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dead man, I deny the charge. It rests with you therefore to prove it.

Mr. Sam. Your own Scriptures, Madam, declare that Jesus the carpenter died.

Eus. They do so. But I must beg leave to observe, that we worship him not as man but as God. And you will further notice, that although our Scriptures declare that he died, they also declare that he rose from the dead, which fact is as well confirmed as that Enoch was translated, or Elijah taken to heaven in a fiery chariot. It is indeed as well authenticated as any fact whatever, which happened at that distance of time. Our Lord was seen and conversed with during forty days after his resurrection, not only by twelve pious men whom he chose to be witnesses of what he did and taught, but by more than five hundred persons at one time, the greater part of whom were appealed to by Paul, in his famous defence of the resurrection of the dead, as then living. The medium by which he proved the resurrection of the dead, was the resurrection of Jesus, that being a known and acknow. ledged fact.

Mr. Sam. I cannot believe his resurrection.

Eus. Then, Sir, you will be obliged to believe a thing far more incredible. You must believe that twelve poor men, who anxiously laboured to promote their own salvation and the salvation of others, and who have composed the most perfect system of ethicks that the world has ever seen, were a set of villains and impostors.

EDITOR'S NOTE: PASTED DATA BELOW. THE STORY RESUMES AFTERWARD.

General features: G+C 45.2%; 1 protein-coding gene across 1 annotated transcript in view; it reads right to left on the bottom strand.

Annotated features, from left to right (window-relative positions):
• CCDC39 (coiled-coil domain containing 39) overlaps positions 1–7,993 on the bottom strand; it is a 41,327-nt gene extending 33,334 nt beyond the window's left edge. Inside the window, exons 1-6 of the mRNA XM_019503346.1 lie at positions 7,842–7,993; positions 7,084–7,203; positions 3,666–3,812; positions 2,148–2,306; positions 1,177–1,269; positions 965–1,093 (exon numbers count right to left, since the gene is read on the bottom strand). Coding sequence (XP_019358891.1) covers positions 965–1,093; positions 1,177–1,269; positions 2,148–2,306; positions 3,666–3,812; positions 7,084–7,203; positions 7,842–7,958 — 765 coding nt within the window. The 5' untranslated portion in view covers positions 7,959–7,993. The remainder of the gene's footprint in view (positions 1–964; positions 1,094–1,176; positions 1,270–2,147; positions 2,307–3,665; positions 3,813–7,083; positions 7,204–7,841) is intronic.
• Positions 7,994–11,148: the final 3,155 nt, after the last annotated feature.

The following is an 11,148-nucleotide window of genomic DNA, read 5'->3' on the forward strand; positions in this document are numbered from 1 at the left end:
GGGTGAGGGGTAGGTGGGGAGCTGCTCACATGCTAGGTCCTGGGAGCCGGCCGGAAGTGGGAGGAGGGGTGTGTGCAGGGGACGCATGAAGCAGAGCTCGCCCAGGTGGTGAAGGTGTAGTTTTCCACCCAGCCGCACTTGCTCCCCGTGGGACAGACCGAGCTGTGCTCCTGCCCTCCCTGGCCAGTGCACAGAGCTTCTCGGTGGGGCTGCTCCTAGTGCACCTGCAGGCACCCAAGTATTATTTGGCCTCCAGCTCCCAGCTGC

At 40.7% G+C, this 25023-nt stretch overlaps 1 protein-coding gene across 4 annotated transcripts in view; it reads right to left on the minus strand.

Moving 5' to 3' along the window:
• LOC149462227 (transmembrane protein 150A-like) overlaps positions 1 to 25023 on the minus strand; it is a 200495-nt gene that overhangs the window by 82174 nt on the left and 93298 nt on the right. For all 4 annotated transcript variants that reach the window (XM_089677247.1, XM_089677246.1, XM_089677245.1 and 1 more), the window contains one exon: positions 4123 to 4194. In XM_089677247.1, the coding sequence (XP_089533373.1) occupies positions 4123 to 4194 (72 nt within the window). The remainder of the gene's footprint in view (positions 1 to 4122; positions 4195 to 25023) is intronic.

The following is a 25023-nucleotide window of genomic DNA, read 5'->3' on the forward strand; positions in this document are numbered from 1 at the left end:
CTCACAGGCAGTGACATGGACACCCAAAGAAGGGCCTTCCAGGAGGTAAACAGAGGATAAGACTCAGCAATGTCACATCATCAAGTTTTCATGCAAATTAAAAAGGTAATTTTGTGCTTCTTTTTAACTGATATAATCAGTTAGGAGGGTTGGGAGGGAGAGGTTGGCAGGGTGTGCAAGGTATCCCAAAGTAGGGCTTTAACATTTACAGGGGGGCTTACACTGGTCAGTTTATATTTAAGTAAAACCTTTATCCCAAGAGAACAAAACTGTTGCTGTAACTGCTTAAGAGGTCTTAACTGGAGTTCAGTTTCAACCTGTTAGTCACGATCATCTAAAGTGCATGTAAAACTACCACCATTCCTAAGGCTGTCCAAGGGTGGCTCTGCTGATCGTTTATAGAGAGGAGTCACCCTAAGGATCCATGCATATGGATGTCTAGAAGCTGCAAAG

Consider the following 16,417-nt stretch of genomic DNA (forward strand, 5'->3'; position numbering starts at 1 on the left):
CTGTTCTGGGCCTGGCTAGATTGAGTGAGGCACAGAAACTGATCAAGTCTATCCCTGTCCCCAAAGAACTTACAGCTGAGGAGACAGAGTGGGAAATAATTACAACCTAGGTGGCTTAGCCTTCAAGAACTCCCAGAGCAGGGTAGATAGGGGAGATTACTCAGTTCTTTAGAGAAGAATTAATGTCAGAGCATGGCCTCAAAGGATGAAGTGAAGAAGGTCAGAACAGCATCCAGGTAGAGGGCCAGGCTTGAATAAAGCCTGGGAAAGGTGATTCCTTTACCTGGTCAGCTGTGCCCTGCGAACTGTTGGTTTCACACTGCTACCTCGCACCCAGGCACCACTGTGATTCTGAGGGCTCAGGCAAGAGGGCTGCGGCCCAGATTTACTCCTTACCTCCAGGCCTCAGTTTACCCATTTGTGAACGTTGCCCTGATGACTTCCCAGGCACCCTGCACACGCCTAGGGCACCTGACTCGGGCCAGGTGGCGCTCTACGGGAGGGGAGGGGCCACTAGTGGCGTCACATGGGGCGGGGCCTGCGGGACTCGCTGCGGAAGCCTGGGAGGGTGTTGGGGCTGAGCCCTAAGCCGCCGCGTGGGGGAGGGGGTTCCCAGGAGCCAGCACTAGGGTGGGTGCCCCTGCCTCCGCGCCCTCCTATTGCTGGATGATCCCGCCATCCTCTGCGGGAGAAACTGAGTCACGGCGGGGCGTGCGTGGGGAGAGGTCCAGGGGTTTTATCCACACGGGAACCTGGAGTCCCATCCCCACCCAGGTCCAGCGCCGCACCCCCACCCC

Mr. Sam. I do not believe this ; 'but I believe that they were enthusiasts, and their master an impostor.

Eus. Can you then believe, that about a hundred and twenty persons were so far deceived by Jesus, as to be per. suaded that he raised the dead, that he opened the eyes of the blind, and that he healed the leprosy, and many other diseases, although he did none of these things? Do you think, Sir, that the most understanding man in Amster. dam, would be able to persuade a considerable number of people, that they saw him raise the dead, heal the blind and deaf, and cause the lame to walk, unless he actually did so ? The miracles of Jesus and of Moses bore non da semblance to legerdemain. Were the disciples of Jesus carried away by enthusiasm, when, at two different times, they and several thousand other persons were fed with a sınall quantity of food; when they supped with their friend Lazarus, after he had been buried four days į and when they beheld the resurrection of the widow of Nain's son, whom they accidentally met as he was carrying to interment? If these miracles were not performed, the disci.. ples of Jesus were wicked deceivers. But that they were not deceivers, their writings prove. They overflow with love to God and men; and contain nothing inconsistent with what Moses and the prophets have written. The Jewish Scriptures are in unison with the Christian, and are the foundation on which the Christian Scriptures are built.

Nr. Sam. Where is it required in our Scriptures that a poor carpenter should be considered and treated as God?

Eus. We believe Jesus to be the Messiah. Now there are many predictions in your Scriptures that the Messiah was to be Jehovah residing among his creatures.

Mr. Sam. Mention one of them.